The Amarnan Kings, Book 5: Scarab - Horemhebby Max Overton
General Horemheb has taken control after the death of Ay and Nakhtmin, and forcing Scarab to marry him, ascends the throne of Egypt. The Two Kingdoms settle into an uneasy peace as Horemheb proceeds to stamp out all traces of the former kings. He also persecutes the Khabiru tribesmen who were reluctant to help him seize power. Scarab escapes into the desert, where she… See more details below
General Horemheb has taken control after the death of Ay and Nakhtmin, and forcing Scarab to marry him, ascends the throne of Egypt. The Two Kingdoms settle into an uneasy peace as Horemheb proceeds to stamp out all traces of the former kings. He also persecutes the Khabiru tribesmen who were reluctant to help him seize power. Scarab escapes into the desert, where she is content to wait until Egypt needs her.
A holy man emerges from the desert, and demands that Horemheb release the Khabiru so they may worship his god. Scarab recognises the holy man and supports him in his efforts to free his people. The gods of Egypt and of the Khabiru are invoked and disaster sweeps down on the Two Kingdoms as the Khabiru flee with Scarab and the holy man. Horemheb and his army pursue them to the shores of the Great Sea, where a natural event or maybe the hand of God alters the course of Egyptian history.
- CreateSpace Publishing
- Publication date:
- Sales rank:
- Product dimensions:
- 6.00(w) x 9.00(h) x 0.90(d)
and post it to your social network
Most Helpful Customer Reviews
See all customer reviews >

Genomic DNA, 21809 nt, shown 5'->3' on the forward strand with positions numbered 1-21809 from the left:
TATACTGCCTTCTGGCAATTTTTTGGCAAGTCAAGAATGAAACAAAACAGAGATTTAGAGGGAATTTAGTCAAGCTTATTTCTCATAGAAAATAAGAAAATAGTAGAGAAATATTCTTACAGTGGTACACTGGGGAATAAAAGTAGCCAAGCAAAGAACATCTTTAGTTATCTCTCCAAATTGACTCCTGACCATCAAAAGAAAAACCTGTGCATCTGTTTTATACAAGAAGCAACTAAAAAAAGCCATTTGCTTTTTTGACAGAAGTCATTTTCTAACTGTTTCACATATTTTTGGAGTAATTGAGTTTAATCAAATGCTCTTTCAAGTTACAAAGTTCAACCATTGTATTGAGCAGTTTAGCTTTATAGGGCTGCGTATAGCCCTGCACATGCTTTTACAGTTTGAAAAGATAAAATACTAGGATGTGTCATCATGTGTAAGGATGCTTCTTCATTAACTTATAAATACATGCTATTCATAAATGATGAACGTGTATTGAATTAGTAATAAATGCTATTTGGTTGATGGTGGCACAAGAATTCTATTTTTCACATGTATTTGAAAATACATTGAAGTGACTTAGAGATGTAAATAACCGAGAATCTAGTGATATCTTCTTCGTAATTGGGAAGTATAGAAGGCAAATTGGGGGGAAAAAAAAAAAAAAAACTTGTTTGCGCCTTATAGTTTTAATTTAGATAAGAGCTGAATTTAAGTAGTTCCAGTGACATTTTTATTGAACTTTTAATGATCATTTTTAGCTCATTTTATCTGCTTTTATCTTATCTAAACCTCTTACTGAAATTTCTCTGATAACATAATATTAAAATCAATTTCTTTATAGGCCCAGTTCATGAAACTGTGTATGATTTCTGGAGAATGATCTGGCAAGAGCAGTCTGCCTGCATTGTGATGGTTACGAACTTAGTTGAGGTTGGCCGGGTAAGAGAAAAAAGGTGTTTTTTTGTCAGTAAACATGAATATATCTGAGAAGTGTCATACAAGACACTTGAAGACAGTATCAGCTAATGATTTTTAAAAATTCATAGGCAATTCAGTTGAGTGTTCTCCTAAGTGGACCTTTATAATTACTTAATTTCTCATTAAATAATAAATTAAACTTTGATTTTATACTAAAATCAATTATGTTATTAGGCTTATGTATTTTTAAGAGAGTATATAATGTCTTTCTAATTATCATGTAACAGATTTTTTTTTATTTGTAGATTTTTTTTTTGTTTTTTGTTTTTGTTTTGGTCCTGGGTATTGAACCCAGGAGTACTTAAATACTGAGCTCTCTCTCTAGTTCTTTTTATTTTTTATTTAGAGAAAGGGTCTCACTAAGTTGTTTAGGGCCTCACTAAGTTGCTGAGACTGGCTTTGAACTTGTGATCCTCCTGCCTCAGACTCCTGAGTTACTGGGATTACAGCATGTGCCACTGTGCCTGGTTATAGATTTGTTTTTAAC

Reviewed by Lee Ashford for Readers' Favorite “Scarab – Horemheb: The Amarnan Kings Book 5” by Max Overton is another exciting and action-packed episode in the life of the – presumably – fictional Scarab, a daughter, sister, niece, mother, wife, and grandmother to various Pharaohs of ancient Egypt. This chapter in her life continues to narrate many and varied adventures and misadventures with which she had to cope. Overton writes as if he himself were present during the life of Scarab. He draws upon a wealth of knowledge about ancient Egypt, and communicates such details as to make it necessary to keep reminding oneself this is fiction. In a masterful touch, Overton incorporates Biblical accounts from the book of Exodus into his fictional tale, adding another layer of authenticity to the entire series. Scarab experienced numerous acts of supernatural intervention in her life, as did her brother, Yahmose, from different gods of the time, consistent with many Biblical records. Overton’s ardent devotion to the authentic depiction of ancient Egyptian royalty, and the incessant threat of subterfuge, deception, and disloyalty even among family members, rings so true that one can scarcely understand how he could come by his knowledge. This story is not some mediocre fictional account cultivated from some dream he had; rather, this reads like a true historical presentation told in such a way as to consume the reader’s full attention, and place him in the thick of the action. It may well instigate sleep deprivation in the reader, owing to an unquenchable need to continue reading until he reaches the end. Everyone with an inkling of interest in ancient Egypt must read the epic tale of Scarab and the Amarnan Kings.